I was reminded of another time and another place.  Mallory Square at Key West.  Where the watching of the sunset is a celebratory experience.  A ritual.  And for me (dare I say) a Rite of Passage.  This is the place where the wanderlust bug took hold.  I vowed that travel would be a way of life.  I vowed to follow the sun around the world.  Watch it set on every continent and every sea.

Here I am, forty years later watching the sun set over the Indian Ocean.  I am in Africa.  And far from being jaded, I watch it bless the earth and fade into darkness as though I have never seen it before. I am filled with awe.  And gratitude.

On the balcony of the Africa House I renew my vow.

Saturday, December 1, 2018

A Walking Tour of Stone Town

Exploring Zanzibar

Everyone in Zanzibar called me old.   Was it my silver hair?  My wrinkles? What?  I don't feel old.  I feel pretty darn young, in fact.  Far from being insulted, however, I was flattered because that comment always came with a backhanded compliment.  The guide I hired my first morning in Stone Town was a little concerned about my stamina.  "We will be walking for two hours, madam.  Are you able to do that?"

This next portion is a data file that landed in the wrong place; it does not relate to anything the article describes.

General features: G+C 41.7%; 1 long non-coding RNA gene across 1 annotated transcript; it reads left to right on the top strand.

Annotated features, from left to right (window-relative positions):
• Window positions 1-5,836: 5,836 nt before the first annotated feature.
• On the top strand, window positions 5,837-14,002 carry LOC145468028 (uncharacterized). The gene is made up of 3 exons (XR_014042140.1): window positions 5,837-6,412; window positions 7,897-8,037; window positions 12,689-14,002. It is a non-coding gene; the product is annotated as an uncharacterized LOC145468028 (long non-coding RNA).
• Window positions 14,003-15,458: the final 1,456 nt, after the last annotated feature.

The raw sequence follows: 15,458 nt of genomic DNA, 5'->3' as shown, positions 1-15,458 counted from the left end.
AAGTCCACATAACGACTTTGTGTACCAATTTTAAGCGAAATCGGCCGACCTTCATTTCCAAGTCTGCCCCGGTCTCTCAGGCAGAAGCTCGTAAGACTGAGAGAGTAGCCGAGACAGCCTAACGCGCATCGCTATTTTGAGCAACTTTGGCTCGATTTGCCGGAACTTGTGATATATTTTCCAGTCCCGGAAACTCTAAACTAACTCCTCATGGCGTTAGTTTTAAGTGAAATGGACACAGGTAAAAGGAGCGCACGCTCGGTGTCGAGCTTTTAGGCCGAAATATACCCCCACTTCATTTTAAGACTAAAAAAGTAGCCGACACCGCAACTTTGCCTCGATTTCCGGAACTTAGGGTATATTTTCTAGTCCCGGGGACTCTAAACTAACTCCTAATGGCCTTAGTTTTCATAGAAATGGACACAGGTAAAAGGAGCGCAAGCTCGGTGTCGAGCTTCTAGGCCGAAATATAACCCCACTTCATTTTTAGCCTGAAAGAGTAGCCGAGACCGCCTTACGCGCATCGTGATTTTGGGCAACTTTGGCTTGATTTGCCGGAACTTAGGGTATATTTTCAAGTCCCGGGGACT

Three hours later, he was shaking his head in wonder.  "You are so fit for your age," he said.  "The old people around here sit in a chair all day."

We covered the entire area of Stone Town that morning.  From my hotel, through the narrow streets, to the historic Slave Chambers, bustling fish and spice markets, then back to the harbor and old fort.  I followed my guide like a little duckling, soaking it all in.  He talked about the savage history of this place with unabashed nonchalance, having recited the stories of slavery and ivory trade a thousand times.  As we walked, he pointed out the best restaurants, bars for sunset viewing, and shops that I might be interested to go back to later.  (If I could find them!)  The pace was fast, but the time went by even faster.